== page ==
En EspaŅol

Q. Who is Mr. Smarty Plants?

A: There are those who suspect Wildflower Center volunteers are the culpable and capable culprits. Yet, others think staff members play some, albeit small, role. You can torture us with your plant questions, but we will never reveal the Green Guru's secret identity.

Help us grow by giving to the Plant Database Fund or by becoming a member

Did you know you can access the Native Plant Information Network with your web-enabled smartphone?

Share

Ask Mr. Smarty Plants

Ask Mr. Smarty Plants is a free service provided by the staff and volunteers at the Lady Bird Johnson Wildflower Center.

Search Smarty Plants
    
 
See a list of all Smarty Plants questions
Can't find the answer in our existing FAQs, submit a question to Mr. Smarty Plants.
Need help with plant identification, visit the plant identification page.
 
rate this answer
1 rating

Sunday - May 13, 2012

From: Bastrop, TX
Region: Southwest
Topic: Propagation, Trees
Title: Stump sprouting of Oak trees in the wildfire area in Bastrop, TX.
Answered by: Jimmy Mills

QUESTION:

We live in Bastrop, Texas, in the wildfire area. We lost all of our trees. The oak trees have "suckers" growing from the base of the burned tree that has been cut down. They look like little bushes. Can we cut out all but one of the suckers and have a successful tree? Will the tree be a strong tree? Thank you so much.

ANSWER:

This lets you know that the roots are still alive. What you are seeing are likely stump sprouts rather than suckers, and they are providing nutrition to the roots.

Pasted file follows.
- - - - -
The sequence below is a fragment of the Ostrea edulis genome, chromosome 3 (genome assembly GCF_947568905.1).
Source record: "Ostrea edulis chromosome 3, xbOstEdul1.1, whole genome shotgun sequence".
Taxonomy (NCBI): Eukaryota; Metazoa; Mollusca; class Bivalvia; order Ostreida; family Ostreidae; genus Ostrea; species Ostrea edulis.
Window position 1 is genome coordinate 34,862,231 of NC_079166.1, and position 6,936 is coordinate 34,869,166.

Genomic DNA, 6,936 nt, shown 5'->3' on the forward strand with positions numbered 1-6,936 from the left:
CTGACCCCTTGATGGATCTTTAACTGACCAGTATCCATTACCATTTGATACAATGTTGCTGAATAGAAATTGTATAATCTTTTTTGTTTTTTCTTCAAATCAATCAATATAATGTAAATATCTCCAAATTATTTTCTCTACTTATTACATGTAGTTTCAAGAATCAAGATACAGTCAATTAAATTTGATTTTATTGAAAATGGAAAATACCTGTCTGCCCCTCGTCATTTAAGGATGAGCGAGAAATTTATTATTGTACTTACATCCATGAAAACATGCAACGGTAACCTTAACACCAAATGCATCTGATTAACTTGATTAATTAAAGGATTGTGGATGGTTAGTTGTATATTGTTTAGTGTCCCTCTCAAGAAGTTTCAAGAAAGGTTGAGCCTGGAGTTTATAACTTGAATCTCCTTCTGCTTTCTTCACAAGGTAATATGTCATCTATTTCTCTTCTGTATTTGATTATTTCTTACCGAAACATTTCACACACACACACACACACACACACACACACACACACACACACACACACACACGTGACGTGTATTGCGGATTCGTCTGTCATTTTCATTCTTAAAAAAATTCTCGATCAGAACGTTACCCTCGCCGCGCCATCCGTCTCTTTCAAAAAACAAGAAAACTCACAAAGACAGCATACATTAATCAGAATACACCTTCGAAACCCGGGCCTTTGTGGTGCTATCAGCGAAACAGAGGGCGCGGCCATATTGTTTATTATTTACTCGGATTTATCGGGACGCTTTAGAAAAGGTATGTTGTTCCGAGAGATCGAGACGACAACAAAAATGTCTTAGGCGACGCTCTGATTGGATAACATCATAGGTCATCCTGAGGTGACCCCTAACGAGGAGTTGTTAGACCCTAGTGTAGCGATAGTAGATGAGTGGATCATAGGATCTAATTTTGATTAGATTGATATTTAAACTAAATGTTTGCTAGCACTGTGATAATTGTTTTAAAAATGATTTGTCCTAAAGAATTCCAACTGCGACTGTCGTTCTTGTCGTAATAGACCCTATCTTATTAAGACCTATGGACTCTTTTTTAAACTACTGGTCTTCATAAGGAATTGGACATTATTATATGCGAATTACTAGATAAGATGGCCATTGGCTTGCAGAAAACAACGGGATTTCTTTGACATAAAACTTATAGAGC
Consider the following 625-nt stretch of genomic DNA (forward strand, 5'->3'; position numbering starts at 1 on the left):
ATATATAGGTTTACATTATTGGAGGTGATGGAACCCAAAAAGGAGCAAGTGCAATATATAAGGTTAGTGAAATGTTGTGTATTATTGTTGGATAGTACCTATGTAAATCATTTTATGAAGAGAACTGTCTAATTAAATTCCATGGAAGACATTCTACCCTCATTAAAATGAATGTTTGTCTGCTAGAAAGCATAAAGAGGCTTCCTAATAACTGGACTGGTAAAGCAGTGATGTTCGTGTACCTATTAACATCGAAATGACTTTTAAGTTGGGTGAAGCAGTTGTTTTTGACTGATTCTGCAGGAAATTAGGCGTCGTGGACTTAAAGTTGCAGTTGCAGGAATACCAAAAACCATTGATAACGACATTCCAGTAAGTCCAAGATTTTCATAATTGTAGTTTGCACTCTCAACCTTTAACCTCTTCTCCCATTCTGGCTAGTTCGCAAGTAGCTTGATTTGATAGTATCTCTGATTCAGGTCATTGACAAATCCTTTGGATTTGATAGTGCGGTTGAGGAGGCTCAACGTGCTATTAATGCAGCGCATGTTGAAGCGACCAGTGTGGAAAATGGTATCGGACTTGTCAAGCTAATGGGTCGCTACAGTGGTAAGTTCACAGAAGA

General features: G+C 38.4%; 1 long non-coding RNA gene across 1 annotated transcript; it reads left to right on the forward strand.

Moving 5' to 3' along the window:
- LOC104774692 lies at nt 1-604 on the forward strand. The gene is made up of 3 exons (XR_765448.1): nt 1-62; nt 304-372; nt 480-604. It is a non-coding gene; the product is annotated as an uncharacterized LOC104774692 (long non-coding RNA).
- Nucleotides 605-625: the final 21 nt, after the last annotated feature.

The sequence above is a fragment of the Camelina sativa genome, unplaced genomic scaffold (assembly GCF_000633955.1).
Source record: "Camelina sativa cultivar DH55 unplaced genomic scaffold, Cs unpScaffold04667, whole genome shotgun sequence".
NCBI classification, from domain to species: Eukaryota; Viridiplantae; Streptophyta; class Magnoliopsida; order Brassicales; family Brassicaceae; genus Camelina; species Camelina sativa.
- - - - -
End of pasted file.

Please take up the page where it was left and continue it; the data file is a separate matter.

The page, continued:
Eventually, you will want to eliminate most of the sprouts,  leaving a main sprout that will become the trunk of the regenerated tree. But don’t do it too soon. Let the tree have lots of leaves during the growing season.
This process is being studied in California and Apalachia as a means of re-establishing hardwood forests that have been harvested or burned. See the links below.

University of California Oak Woodland Management

University of California at Davis

forestencyclopedia.net

So it looks like there is a chance of getting a replacement for your oak tree if you are patient.

 

More Propagation Questions

Grapes Grown from Seed
July 21, 2006 - Can mustang grapes be grown from seed? If so, how is the best way and when is the best time to do it?
view the full question and answer

Need advice for growing Texas Mountain Laurel from seed in Humble, TX
March 25, 2011 - We live in Humble, Texas 77396 and would like to grow some Texas Mountain Laurel trees from seed. I recently read that they may not grow well in this area because they prefer the Texas Hill country a...
view the full question and answer

Grafting Pecan Trees
July 05, 2013 - I have planted two pecan nuts and now they are about 4 feet tall trees, they have not been grafted but can I graft one of the trees to the other and vice versa and expect pecans from then, they are he...
view the full question and answer

Germination and propagation of bluebonnets
April 25, 2005 - I live in Austin. Last fall I spread a load of dirt on my lawn to provide soil contact for the 2 pounds of bluebonnet seeds I subsequently spread (this was in early November). The germination rate a...
view the full question and answer

Gardening book for beginner gardener
December 06, 2008 - What is a good gardening book for a beginner gardener who lives in Round Rock. Would like info for both vegetables and plants for landscaping. Thanks.
view the full question and answer

Smarty Plants's Facebook profile Support the Wildflower Center by Donating Online or Becoming a Member today.

Mr. Smarty Plants wants you to be his Facebook friend. Click the Facebook icon to add yourself to Mr. Smarty Plants list of friends.
E-NEWSLETTER | BECOME A MEMBER | DONATE NOW | MEDIA | SITEMAP | STAFF
© 2015 Lady Bird Johnson Wildflower Center